A graduate from the University of Sussex has designed a material that turns fish waste into a useful packaging product that is also entirely compostable. Named MarinaTex, the substance is a bioplastic that uses fish waste to make unique sheet material that is both flexible and translucent. The invention has helped the designer Nancy Hughes pick up this year’s James Dyson Award.
It is ideal for the packaging industry and has the potential to replace plastic used in everyday packaging. The material is made from a combination of red algae, that is readily available locally and fish waste that is otherwise incinerated or used as a landfill. It is an ideal alternative material for single-use plastic including containers for perishable foods and grocery bags. It doesn’t require specialized disposable systems and can decompose in domestic composts or waste bins within 4-6 weeks.
The fish processing industry throws up over 500,000 tons of waste in the UK alone as per data released by the UK sea fish industry authority. Her unique invention addresses the predicament of waste disposal and unearths a compostable substitute for the scourge of plastic.
The James Dyson Award recognizes and supports the new generation of design engineers from all over the world. She won the top prize that carries £2,000 ($2,500) for the UK edition and entry to the international edition that carries a top award of £30,000 ($37,500).
The development of MarinaTex is her project for the final-year at her course in product design for which she enrolled at the University. She was inspired to create a design that addresses the environmental issue. She realized that huge quantities of fish by-products are wasted every year. And further disposing of such huge quantities in landfills or incineration creates an environmental hazard. She hit upon the idea to use the skin and the scales to make something meaningful.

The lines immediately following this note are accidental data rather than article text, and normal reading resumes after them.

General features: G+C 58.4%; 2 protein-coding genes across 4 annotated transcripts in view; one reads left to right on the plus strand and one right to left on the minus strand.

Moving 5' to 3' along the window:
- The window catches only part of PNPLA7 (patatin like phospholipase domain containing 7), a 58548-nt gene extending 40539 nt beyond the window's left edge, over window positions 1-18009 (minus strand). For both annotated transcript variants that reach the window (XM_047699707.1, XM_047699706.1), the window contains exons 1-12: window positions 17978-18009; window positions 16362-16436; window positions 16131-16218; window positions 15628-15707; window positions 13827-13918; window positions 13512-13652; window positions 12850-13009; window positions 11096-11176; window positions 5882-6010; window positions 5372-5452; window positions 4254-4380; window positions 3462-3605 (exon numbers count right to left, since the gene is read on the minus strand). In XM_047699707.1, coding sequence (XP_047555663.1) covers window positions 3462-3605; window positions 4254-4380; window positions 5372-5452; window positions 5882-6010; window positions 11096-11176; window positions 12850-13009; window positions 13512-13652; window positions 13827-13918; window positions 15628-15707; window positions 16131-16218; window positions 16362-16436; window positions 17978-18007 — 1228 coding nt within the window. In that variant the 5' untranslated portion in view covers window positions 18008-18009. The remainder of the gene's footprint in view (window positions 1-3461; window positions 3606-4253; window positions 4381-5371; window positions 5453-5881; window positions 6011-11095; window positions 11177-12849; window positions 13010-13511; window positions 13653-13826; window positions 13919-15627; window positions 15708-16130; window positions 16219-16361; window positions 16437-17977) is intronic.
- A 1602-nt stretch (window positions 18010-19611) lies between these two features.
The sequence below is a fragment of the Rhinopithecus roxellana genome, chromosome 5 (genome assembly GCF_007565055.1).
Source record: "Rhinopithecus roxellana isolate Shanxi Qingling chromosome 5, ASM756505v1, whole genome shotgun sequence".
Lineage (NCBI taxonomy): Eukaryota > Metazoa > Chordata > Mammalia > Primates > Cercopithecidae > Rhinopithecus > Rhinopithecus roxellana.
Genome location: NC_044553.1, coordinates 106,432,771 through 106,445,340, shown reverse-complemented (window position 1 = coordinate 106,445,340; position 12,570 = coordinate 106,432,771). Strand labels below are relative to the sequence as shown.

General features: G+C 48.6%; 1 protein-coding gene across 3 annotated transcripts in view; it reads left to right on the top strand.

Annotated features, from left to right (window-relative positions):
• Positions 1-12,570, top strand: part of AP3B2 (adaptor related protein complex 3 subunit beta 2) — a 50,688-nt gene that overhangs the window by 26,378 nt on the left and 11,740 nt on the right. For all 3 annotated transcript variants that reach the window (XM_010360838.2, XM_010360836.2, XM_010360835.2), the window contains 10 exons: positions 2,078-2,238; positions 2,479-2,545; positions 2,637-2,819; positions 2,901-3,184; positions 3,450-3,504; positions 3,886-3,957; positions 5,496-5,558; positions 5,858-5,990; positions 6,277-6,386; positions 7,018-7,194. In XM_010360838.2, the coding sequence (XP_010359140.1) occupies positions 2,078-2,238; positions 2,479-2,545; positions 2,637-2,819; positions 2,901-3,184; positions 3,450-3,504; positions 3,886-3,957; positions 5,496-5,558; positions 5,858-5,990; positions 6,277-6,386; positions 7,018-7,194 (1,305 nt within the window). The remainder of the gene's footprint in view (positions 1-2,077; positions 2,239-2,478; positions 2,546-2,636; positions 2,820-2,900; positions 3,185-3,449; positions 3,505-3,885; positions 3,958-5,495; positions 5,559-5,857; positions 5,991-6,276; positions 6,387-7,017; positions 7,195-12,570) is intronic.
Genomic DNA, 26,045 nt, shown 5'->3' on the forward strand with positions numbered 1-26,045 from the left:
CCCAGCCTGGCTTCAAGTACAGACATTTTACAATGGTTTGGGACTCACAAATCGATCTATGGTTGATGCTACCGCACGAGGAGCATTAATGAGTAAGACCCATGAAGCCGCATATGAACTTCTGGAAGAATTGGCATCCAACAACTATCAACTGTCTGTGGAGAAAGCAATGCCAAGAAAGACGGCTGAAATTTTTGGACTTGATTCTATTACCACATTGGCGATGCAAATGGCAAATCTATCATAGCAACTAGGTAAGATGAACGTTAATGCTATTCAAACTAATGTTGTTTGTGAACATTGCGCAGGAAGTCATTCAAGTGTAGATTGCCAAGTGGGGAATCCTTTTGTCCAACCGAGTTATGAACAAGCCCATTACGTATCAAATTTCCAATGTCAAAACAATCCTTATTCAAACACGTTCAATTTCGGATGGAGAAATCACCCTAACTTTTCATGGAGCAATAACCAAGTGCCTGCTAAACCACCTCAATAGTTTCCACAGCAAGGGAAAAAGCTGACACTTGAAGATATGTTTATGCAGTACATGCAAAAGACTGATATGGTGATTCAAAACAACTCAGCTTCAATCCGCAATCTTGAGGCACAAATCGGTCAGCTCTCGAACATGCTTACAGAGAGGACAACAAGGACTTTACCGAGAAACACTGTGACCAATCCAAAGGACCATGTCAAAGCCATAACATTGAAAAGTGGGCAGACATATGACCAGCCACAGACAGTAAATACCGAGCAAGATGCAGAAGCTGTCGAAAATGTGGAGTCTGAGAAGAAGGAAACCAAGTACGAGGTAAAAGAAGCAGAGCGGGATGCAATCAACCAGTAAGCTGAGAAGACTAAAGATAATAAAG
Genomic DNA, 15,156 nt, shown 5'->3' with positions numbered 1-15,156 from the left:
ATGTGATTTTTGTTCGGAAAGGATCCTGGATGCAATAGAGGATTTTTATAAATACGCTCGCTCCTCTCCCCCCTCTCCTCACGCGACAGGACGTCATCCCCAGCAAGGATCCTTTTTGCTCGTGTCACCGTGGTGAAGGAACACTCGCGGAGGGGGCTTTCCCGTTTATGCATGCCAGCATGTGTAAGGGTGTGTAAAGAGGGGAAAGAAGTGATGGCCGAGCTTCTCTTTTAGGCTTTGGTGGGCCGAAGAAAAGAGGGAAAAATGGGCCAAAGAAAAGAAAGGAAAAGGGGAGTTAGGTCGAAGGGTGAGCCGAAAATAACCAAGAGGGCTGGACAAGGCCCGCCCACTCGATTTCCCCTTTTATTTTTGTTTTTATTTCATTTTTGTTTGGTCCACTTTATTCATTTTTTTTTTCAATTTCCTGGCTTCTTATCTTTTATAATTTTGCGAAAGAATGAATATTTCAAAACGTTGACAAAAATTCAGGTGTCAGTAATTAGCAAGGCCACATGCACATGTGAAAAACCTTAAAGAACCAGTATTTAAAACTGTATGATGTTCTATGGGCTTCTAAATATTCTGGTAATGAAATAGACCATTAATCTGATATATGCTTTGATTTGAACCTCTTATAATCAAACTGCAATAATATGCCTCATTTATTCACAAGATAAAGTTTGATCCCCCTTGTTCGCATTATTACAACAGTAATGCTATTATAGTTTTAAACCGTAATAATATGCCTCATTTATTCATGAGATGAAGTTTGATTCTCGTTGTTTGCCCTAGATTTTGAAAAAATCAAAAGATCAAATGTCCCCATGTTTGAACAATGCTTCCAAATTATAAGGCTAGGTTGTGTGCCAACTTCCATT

She consciously decided not to opt for virgin materials and resolved to find a waste alternative. In her opinion, a superior quality design closes the space between attitude, commerce, and the planet.
Her product successfully does away with the need to set up an additional infrastructure for waste management. An Atlantic cod produces sufficient waste to make 1,400 bags. She believes that plastic is an amazing material and should be used to make durable products and not wasted on products that have a life cycle of a few hours.
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She finalized her product after more than 100 experiments to strengthen and refine the material. She used a gelatinous matter found in the cell of some red algae species as a binding agent. Most of her experiments were carried out using basic devices in her student lodgings.
What is even more exciting is that the material has a tensile strength higher than low-density polyethylene (LDPE), the most widely used material for making plastic bags. Her product can decompose into the soil in a mere 6 weeks. It fulfills her dream to create an alternative to plastic that is genuinely environmentally friendly.